Online the other day someone commented to me “your state has weird gun laws.” Not all of us are fortunate enough to live in a “Constitutional carry” state like Arizona, or Vermont. Every state’s laws are different, though, even with regards to Constitutional carry.
One easy example, is that in Vermont it applies if you are over eighteen years old, while in Arizona you must be twenty-one. The person commenting was from Michigan, which isn’t exactly a bastion of gun rights. For instance, I do not need a permit to buy a handgun, while he does. He is allowed to open carry a handgun without a concealed carry permit, and come January, I will be able to openly carry, but only with a permit. All of this brings me to the point of this post. What each state’s citizens are comfortable with varies from state to state and by region. Some states are hell-bent on making it ever more difficult for people to be responsible for their own self-defense, like California and New York. While some states are slowly easing restrictions that they have had in place for decades.
Texas recently passed a law allowing open carry of handguns. Open carry of handguns has been illegal in Texas for over 100 years, so a drastic change from it not being permitted to allowing Constitutional carry was not likely. People are typically averse to change. We are creatures of habit and perfectly content in our monotonous lives. It contributes to our feeling of security. We typically even mow our lawns in the same direction and pattern. (Try it sometime, mow your yard differently than you do now.) So when a change as seemingly drastic as allowing the open carry of handguns comes along, the majority of people are going to be skeptical at first. Especially those that are not familiar with firearms and their use. After open carry has been allowed successfully for some time and the threats and fears of “streets rampant with shooting” don’t come to pass, then possibly Texas will ease their restrictions somewhat, and allow carrying a handgun without a permit. It is a necessarily slow process, because we are trying to change people’s perceptions, preconceived notions, and prejudices. Trying to counter what I call “cultural inertia” is difficult to overcome. As gun rights advocates, we have just recently been able to accurately convey the message to people about what our right to self-defense means to us, but there is a lot of fear and animosity that we still need to educate people away from, and we have a long way to go. It is made that much more difficult by those who vocally oppose our rights, which is why we have to also fight against vitriolic rhetoric and ad hominem attacks. Fortunately facts are on our side, and we need to continue to educate people. Once they see from our point of view, they will be more accepting. This doesn’t mean that they will run out and buy a Glock the next chance they get, and that’s okay. Acceptance is a small step.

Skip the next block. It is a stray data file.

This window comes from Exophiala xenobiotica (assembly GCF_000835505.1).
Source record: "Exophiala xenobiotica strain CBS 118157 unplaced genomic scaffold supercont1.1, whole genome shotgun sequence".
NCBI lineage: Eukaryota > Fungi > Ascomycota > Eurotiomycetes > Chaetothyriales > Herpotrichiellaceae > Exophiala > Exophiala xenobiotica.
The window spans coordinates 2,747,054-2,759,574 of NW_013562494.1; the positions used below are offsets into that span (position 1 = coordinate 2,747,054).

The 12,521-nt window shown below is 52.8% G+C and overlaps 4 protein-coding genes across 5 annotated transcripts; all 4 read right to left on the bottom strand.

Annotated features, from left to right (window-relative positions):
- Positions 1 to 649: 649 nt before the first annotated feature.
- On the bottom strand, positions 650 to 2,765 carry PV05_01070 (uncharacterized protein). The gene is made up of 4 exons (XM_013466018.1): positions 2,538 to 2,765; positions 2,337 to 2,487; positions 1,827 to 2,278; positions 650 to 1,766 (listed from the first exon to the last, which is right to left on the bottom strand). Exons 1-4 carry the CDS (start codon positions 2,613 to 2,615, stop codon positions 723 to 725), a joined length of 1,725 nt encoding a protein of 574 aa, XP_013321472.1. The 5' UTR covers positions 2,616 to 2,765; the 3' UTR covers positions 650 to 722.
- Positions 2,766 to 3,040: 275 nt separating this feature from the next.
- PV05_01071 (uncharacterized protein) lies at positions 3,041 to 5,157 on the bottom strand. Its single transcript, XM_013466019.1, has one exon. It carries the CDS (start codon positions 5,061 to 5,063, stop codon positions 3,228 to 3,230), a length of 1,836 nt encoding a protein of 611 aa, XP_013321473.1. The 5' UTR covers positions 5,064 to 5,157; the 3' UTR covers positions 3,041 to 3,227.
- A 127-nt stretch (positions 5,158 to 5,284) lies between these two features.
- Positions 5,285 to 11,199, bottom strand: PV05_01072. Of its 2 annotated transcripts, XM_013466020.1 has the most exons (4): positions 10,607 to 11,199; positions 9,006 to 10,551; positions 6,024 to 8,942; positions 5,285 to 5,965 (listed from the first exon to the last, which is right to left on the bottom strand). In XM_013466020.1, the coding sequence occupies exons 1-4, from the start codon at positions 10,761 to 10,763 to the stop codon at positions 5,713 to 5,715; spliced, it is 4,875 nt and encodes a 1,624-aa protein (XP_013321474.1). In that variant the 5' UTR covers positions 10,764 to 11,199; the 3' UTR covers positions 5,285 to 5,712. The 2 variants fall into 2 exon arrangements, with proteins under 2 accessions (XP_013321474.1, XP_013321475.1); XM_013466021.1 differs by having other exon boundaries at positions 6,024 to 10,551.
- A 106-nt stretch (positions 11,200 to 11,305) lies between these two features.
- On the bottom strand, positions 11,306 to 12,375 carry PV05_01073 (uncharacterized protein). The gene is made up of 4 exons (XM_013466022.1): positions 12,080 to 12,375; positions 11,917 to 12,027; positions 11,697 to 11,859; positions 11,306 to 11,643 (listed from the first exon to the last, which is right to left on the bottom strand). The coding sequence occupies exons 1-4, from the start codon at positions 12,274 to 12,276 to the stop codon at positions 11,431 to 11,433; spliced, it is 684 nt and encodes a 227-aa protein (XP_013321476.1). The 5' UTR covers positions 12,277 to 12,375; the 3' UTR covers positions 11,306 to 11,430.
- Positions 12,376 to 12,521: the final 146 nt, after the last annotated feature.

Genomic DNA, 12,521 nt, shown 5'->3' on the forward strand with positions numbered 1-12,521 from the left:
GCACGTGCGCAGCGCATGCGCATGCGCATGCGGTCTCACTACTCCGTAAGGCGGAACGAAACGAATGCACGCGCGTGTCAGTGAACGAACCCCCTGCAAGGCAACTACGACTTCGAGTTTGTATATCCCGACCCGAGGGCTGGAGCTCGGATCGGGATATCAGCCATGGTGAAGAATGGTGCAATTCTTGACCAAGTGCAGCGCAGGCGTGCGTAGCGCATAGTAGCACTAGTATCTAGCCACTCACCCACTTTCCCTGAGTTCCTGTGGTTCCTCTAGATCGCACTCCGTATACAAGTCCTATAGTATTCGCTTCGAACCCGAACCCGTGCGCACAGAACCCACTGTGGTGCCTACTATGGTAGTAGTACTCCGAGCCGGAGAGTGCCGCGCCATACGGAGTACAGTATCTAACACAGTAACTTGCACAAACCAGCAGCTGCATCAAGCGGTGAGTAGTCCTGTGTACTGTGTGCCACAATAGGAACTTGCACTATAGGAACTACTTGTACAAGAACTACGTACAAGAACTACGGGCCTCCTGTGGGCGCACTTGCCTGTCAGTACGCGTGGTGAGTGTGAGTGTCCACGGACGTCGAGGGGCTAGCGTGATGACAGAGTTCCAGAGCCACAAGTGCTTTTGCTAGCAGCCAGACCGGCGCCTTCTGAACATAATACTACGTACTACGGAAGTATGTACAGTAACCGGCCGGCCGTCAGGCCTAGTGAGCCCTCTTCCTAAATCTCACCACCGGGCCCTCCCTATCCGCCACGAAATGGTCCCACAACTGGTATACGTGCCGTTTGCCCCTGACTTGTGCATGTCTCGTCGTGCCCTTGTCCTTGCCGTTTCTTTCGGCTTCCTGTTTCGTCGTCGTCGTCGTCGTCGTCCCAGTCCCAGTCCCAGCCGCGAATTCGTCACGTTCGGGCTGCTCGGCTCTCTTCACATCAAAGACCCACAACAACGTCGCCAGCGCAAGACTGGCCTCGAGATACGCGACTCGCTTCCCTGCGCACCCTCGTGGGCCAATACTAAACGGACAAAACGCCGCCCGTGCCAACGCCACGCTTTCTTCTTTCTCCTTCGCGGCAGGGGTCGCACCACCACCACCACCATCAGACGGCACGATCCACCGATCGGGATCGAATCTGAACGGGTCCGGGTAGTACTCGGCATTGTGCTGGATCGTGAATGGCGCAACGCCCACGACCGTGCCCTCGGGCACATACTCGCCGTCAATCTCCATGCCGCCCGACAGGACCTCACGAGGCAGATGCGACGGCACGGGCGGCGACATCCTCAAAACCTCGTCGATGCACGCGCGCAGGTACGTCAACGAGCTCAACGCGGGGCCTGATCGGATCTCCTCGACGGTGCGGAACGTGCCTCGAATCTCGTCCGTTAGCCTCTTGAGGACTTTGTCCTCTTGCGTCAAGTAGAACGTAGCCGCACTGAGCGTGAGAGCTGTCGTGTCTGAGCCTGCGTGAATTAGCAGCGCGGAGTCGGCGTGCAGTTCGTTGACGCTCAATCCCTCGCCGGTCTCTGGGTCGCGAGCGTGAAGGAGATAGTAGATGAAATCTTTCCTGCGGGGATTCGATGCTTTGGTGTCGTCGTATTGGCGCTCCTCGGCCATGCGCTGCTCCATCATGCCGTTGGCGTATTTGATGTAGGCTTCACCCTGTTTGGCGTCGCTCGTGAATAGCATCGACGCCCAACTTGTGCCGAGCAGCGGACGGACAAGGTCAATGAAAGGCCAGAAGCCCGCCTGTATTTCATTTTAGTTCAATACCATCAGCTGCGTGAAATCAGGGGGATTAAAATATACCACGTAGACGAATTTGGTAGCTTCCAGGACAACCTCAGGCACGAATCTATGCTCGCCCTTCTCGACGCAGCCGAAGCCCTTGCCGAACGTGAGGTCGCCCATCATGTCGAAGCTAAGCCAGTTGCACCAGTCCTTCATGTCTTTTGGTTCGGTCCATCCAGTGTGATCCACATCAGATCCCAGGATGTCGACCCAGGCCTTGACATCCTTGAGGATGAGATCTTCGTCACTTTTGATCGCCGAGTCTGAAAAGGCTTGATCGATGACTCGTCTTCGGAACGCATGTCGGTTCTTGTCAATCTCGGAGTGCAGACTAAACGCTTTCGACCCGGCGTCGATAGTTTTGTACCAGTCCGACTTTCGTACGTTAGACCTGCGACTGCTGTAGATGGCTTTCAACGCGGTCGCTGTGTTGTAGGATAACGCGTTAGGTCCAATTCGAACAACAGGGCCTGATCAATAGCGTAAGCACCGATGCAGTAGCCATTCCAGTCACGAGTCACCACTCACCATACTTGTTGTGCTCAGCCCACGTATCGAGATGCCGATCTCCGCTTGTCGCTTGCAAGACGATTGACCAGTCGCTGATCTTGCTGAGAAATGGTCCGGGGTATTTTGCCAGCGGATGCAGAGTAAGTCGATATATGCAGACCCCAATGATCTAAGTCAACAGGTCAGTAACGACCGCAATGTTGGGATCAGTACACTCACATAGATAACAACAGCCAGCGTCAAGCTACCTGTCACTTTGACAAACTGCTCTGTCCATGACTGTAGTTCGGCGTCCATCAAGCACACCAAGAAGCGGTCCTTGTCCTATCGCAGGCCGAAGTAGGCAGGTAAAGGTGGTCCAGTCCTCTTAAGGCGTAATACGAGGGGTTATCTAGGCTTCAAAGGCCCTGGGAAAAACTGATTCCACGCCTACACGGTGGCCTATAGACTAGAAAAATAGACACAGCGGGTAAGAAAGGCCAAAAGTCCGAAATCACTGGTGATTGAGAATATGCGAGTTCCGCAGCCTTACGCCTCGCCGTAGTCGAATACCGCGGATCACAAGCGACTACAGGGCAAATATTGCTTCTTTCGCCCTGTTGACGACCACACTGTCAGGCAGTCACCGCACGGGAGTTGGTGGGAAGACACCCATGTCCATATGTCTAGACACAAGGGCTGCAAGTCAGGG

Will we get every person who is legally allowed to own a firearm to carry a gun for their own self-defense? Probably not. But changing the hearts and minds of people is a slow task and getting one more person to be accepting of the fact that there are people among them who are armed for their own defense is a move in right direction. Instead of drastic changes, it is a continuing march of small steps.
We are trying to change hearts and minds, in bits and pieces.